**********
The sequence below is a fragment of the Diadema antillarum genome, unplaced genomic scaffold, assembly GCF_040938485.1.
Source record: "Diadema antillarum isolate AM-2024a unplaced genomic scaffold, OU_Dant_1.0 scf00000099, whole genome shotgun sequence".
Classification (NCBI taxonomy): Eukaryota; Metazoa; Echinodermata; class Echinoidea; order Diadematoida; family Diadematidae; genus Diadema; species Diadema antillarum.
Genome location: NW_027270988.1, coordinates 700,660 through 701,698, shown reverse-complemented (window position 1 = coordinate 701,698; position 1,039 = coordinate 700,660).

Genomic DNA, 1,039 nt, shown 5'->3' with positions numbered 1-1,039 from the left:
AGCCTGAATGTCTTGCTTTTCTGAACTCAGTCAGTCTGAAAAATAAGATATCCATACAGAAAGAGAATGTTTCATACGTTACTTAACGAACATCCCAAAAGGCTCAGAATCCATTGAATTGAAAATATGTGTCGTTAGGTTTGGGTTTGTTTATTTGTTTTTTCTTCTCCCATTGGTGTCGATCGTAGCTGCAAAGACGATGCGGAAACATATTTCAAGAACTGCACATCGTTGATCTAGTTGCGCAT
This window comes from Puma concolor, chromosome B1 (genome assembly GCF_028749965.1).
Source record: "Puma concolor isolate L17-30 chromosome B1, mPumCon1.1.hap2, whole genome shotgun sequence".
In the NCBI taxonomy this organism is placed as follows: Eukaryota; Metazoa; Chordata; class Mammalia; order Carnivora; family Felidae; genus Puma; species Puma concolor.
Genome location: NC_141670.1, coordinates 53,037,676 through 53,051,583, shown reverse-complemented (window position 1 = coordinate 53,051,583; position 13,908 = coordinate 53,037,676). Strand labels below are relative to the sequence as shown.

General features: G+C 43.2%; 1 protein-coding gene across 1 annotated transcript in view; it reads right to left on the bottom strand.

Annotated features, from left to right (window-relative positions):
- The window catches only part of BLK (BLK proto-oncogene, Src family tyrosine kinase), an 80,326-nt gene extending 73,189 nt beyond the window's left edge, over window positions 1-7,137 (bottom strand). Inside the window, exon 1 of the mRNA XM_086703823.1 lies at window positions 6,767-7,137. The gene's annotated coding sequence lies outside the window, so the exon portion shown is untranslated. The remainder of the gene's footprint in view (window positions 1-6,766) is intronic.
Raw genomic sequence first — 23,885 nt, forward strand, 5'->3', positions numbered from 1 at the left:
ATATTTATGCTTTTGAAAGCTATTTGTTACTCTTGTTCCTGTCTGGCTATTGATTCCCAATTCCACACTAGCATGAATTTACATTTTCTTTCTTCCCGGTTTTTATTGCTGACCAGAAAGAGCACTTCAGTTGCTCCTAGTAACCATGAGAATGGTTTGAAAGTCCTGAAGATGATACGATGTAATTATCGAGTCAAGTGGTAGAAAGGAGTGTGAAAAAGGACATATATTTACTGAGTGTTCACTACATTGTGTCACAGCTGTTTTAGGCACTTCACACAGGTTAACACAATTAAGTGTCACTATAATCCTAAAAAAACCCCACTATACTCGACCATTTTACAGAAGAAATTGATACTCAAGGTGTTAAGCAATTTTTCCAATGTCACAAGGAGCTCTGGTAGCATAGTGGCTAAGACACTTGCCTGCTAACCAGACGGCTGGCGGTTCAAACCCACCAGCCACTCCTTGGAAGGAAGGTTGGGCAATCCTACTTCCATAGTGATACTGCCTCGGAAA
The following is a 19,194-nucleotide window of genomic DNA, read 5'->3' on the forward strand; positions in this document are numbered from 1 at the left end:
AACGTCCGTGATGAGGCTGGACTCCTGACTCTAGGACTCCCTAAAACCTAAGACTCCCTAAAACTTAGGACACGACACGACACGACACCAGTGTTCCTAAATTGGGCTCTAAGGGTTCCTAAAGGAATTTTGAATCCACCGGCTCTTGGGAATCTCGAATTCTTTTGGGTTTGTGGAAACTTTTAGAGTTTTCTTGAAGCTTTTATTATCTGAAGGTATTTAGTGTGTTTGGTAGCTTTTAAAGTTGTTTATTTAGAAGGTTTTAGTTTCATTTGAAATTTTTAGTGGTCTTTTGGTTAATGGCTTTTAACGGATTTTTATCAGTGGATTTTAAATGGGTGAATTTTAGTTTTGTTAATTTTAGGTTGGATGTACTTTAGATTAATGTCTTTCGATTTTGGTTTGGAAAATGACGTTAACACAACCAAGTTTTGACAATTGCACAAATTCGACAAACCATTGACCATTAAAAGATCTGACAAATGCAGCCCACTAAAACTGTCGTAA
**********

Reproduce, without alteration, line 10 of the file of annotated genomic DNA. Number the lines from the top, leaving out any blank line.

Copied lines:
Genome location: NC_141670.1, coordinates 53,037,676 through 53,051,583, shown reverse-complemented (window position 1 = coordinate 53,051,583; position 13,908 = coordinate 53,037,676). Strand labels below are relative to the sequence as shown.